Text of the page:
Detecting Corundum Fillers with the Long-Wave UV Torch

by E. Billie Hughes
Detecting Corundum Fillers with the Long-Wave UV Torch

There are many benefits to using a long-wave UV torch when testing ruby and sapphire. Here are a few examples.

 

UV fluorescence is one of the most underrated tools used in gemological laboratories. Standard long-wave/shortwave units as well as long-wave torches are fairy affordable and accessible yet have many uses. This author has previously discussed some of these techniques. For example, the shortwave lamp can be used as an unconventional means of viewing curved striae in synthetic corundum (Hughes, E. B., 2019). The long-wave torch can be a quick and helpful way of detecting fillers in emeralds (Hughes, E. B., 2020).

Although emeralds may be the most well-known gemstone that undergoes fracture filling treatment, it is far from the only one. In our laboratory, we have come across fillers in a variety of gems, including tourmaline, tanzanite (Hughes, R. W., 2020), spinel (Hughes, R. W., 2020), and ruby and sapphire. While glass filling is a fairly well-known treatment in corundum, the presence of oils and resins as a filler is perhaps less recognized, yet also important. One technique that can help detect fillers is the use of a long-wave UV torch. Recently a few examples of its utility have come across our desks in the laboratory.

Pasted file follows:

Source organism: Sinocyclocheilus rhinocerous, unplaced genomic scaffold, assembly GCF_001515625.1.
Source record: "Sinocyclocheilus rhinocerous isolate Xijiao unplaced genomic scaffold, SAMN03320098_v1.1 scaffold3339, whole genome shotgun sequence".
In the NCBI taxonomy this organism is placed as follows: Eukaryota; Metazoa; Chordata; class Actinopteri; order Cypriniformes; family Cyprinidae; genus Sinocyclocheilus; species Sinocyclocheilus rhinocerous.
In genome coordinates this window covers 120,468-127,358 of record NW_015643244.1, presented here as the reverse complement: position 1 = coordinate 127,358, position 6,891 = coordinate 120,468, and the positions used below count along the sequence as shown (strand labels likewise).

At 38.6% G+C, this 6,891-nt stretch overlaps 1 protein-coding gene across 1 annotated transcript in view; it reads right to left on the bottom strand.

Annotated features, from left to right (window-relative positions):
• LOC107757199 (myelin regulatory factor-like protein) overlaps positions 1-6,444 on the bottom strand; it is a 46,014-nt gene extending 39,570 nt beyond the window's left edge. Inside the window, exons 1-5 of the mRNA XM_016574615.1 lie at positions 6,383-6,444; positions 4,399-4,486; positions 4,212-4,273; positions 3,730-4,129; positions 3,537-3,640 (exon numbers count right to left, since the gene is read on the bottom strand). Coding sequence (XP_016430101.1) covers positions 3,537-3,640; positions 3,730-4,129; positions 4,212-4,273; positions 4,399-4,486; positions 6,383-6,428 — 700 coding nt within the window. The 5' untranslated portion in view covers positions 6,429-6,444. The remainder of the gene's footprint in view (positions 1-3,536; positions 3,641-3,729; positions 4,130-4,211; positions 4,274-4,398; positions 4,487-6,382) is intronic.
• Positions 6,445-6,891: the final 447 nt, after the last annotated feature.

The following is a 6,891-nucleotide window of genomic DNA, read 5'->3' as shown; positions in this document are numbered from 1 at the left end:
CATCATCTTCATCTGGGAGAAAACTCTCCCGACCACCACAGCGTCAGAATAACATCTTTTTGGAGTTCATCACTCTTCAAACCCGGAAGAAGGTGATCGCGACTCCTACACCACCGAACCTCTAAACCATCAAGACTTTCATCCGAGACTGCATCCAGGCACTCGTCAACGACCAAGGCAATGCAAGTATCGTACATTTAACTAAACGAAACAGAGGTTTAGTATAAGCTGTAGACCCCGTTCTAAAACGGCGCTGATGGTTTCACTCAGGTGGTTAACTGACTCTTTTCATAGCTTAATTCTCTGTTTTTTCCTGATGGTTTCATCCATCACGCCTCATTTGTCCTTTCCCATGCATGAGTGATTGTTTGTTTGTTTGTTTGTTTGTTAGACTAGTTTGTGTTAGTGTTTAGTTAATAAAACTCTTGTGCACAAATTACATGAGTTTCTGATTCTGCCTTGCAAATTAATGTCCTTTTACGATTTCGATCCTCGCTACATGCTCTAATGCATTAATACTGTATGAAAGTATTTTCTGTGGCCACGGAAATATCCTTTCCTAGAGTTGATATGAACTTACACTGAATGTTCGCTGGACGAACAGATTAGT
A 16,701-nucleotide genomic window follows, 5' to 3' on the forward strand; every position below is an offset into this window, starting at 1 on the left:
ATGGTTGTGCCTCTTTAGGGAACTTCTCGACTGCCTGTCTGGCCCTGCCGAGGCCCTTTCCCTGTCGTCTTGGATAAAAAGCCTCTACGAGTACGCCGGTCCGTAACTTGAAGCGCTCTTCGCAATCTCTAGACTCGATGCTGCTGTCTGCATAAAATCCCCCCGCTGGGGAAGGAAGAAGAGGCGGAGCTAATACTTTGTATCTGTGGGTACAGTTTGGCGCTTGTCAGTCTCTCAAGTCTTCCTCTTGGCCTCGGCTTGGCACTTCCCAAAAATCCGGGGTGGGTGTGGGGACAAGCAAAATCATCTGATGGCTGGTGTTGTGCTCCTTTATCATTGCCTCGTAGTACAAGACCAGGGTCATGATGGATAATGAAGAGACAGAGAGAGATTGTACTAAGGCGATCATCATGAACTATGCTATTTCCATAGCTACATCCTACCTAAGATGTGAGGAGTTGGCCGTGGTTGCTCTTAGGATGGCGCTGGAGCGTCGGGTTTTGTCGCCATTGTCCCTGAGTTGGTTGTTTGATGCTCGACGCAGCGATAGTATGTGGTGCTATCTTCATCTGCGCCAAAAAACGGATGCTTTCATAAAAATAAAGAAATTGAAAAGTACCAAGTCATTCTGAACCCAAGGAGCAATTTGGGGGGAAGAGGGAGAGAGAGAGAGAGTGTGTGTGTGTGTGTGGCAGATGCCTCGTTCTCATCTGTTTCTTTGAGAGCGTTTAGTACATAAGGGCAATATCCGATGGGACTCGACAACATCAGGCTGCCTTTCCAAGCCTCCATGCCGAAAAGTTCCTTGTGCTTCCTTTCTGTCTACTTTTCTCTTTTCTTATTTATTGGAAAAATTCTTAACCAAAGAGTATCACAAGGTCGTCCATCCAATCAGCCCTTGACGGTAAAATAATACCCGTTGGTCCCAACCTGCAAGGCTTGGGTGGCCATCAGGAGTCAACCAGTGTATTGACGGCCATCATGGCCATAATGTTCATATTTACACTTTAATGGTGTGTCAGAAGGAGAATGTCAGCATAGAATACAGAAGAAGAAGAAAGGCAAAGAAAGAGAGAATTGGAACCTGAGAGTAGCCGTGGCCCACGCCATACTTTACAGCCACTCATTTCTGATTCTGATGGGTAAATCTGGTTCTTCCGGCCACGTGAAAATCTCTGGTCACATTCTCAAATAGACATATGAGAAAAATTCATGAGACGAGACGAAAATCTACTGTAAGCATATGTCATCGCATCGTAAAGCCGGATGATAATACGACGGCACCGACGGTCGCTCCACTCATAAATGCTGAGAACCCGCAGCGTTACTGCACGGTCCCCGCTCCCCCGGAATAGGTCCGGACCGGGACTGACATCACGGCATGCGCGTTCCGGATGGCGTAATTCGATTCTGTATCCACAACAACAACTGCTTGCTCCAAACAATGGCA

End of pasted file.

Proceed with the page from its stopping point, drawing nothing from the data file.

For instance, a ruby came in for testing that had several fissures. In diffuse transmitted light, a faintly dendritic pattern could be seen in the fissures. With the addition of a long-wave UV torch, the dendritic patterns lit up with a chalky fluorescent reaction that was in sharp contrast to the red fluorescence of the ruby (figure 1). Close observation confirmed that the stone was glass filled.

 A.

 B.

Figure 1.
A: When viewed in diffuse transmitted light, the fissure in this glass filled ruby shows a faint dendritic pattern.
B: The use of the long-wave UV torch illuminates the glass filling in the fissure, so the dendritic pattern is much more visible. The chalky appearance of the filler stands out against the red fluorescence of the ruby.
Photomicrographs by E. Billie Hughes/Lotus Gemology; field of view 2.5 mm.

In another ruby, a surface-reaching cavity was present, which had been filled with a hardened resin, visible in dark field illumination (figure 2). However, when using a long-wave UV torch, the filler became more obvious because of its chalky appearance. The gas bubbles present were also easier to see.